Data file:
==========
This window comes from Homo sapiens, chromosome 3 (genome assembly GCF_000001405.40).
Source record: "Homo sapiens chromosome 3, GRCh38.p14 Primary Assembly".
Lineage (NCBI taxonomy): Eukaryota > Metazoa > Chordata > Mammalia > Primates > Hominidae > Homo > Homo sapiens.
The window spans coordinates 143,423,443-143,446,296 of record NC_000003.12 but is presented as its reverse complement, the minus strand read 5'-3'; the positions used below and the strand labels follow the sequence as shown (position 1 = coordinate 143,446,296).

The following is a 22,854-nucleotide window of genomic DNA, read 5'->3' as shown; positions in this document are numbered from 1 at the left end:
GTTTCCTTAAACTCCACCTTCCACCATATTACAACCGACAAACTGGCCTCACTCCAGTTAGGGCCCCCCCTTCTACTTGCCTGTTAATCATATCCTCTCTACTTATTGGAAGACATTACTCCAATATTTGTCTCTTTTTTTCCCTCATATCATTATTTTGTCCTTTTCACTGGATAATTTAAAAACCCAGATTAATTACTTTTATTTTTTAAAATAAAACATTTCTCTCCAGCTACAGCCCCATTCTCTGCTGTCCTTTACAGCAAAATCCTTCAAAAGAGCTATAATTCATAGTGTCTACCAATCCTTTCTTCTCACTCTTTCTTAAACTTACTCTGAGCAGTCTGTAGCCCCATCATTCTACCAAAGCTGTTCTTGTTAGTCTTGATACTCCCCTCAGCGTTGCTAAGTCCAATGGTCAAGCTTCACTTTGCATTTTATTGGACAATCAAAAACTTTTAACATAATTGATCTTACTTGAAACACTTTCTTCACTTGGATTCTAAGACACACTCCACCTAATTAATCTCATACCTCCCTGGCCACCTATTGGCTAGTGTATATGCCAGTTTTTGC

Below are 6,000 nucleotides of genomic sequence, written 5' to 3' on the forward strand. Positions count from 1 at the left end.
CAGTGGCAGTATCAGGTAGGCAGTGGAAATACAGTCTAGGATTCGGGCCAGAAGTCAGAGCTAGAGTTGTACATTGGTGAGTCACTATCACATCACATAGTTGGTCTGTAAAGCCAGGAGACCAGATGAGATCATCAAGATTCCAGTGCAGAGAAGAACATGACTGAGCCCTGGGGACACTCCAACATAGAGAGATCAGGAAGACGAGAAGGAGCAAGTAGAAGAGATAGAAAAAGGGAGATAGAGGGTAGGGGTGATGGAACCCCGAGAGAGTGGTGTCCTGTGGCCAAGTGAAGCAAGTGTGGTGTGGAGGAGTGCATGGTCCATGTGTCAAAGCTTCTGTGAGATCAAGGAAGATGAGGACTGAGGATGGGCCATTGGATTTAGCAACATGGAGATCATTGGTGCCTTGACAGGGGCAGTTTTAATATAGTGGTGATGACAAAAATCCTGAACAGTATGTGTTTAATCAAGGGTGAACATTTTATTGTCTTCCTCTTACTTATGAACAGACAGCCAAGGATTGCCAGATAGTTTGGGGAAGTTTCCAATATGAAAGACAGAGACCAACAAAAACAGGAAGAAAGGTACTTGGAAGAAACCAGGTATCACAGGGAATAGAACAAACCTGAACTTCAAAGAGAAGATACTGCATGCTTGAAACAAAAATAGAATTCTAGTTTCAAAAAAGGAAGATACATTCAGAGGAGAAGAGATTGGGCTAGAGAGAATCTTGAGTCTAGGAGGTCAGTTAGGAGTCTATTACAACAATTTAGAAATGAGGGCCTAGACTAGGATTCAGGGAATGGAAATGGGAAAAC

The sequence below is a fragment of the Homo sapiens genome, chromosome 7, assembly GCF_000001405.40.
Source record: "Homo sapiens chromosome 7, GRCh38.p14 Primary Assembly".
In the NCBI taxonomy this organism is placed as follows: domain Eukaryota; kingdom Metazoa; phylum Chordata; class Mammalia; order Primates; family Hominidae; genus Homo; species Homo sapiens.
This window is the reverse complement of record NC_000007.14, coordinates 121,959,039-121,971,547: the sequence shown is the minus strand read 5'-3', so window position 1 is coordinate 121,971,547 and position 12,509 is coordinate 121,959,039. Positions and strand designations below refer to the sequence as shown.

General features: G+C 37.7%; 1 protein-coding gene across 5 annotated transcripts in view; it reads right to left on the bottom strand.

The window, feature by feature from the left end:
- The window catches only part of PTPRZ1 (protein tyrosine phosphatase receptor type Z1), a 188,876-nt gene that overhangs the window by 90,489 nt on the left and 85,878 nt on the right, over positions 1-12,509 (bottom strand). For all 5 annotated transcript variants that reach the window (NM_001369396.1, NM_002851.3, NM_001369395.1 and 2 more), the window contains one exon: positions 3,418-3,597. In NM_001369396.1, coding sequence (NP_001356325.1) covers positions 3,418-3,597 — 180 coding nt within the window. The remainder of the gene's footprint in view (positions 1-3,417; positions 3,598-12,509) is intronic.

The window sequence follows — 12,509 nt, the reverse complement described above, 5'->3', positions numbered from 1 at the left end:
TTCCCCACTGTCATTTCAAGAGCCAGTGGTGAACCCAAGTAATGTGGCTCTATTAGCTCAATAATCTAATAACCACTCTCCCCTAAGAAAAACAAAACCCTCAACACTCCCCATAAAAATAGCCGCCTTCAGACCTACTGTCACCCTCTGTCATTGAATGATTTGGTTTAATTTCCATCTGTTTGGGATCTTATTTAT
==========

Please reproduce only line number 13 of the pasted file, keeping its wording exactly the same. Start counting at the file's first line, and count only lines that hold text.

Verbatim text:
General features: G+C 37.7%; 1 protein-coding gene across 5 annotated transcripts in view; it reads right to left on the bottom strand.